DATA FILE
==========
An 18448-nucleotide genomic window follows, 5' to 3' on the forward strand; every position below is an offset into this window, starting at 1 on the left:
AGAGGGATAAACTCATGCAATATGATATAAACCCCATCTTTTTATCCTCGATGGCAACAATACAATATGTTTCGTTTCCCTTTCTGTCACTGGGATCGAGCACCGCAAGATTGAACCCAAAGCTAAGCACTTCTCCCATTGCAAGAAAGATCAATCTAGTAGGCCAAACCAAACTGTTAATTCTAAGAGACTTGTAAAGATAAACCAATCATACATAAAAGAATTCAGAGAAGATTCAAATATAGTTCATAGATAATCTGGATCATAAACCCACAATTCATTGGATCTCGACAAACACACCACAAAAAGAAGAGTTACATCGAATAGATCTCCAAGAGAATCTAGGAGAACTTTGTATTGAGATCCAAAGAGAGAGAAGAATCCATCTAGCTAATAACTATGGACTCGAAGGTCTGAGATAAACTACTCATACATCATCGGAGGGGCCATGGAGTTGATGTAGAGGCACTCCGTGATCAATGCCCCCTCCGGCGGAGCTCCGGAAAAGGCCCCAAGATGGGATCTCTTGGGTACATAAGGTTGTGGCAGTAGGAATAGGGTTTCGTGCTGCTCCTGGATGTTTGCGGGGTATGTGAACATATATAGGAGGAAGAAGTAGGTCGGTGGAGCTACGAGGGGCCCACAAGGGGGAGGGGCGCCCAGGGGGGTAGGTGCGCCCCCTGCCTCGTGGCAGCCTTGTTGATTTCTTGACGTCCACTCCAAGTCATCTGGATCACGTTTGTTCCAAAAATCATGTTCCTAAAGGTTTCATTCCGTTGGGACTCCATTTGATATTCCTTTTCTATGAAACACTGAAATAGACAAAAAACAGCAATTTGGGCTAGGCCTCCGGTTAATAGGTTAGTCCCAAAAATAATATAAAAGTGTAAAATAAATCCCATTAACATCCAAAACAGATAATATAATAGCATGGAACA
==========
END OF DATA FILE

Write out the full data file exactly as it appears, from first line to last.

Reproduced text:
An 18448-nucleotide genomic window follows, 5' to 3' on the forward strand; every position below is an offset into this window, starting at 1 on the left:
AGAGGGATAAACTCATGCAATATGATATAAACCCCATCTTTTTATCCTCGATGGCAACAATACAATATGTTTCGTTTCCCTTTCTGTCACTGGGATCGAGCACCGCAAGATTGAACCCAAAGCTAAGCACTTCTCCCATTGCAAGAAAGATCAATCTAGTAGGCCAAACCAAACTGTTAATTCTAAGAGACTTGTAAAGATAAACCAATCATACATAAAAGAATTCAGAGAAGATTCAAATATAGTTCATAGATAATCTGGATCATAAACCCACAATTCATTGGATCTCGACAAACACACCACAAAAAGAAGAGTTACATCGAATAGATCTCCAAGAGAATCTAGGAGAACTTTGTATTGAGATCCAAAGAGAGAGAAGAATCCATCTAGCTAATAACTATGGACTCGAAGGTCTGAGATAAACTACTCATACATCATCGGAGGGGCCATGGAGTTGATGTAGAGGCACTCCGTGATCAATGCCCCCTCCGGCGGAGCTCCGGAAAAGGCCCCAAGATGGGATCTCTTGGGTACATAAGGTTGTGGCAGTAGGAATAGGGTTTCGTGCTGCTCCTGGATGTTTGCGGGGTATGTGAACATATATAGGAGGAAGAAGTAGGTCGGTGGAGCTACGAGGGGCCCACAAGGGGGAGGGGCGCCCAGGGGGGTAGGTGCGCCCCCTGCCTCGTGGCAGCCTTGTTGATTTCTTGACGTCCACTCCAAGTCATCTGGATCACGTTTGTTCCAAAAATCATGTTCCTAAAGGTTTCATTCCGTTGGGACTCCATTTGATATTCCTTTTCTATGAAACACTGAAATAGACAAAAAACAGCAATTTGGGCTAGGCCTCCGGTTAATAGGTTAGTCCCAAAAATAATATAAAAGTGTAAAATAAATCCCATTAACATCCAAAACAGATAATATAATAGCATGGAACA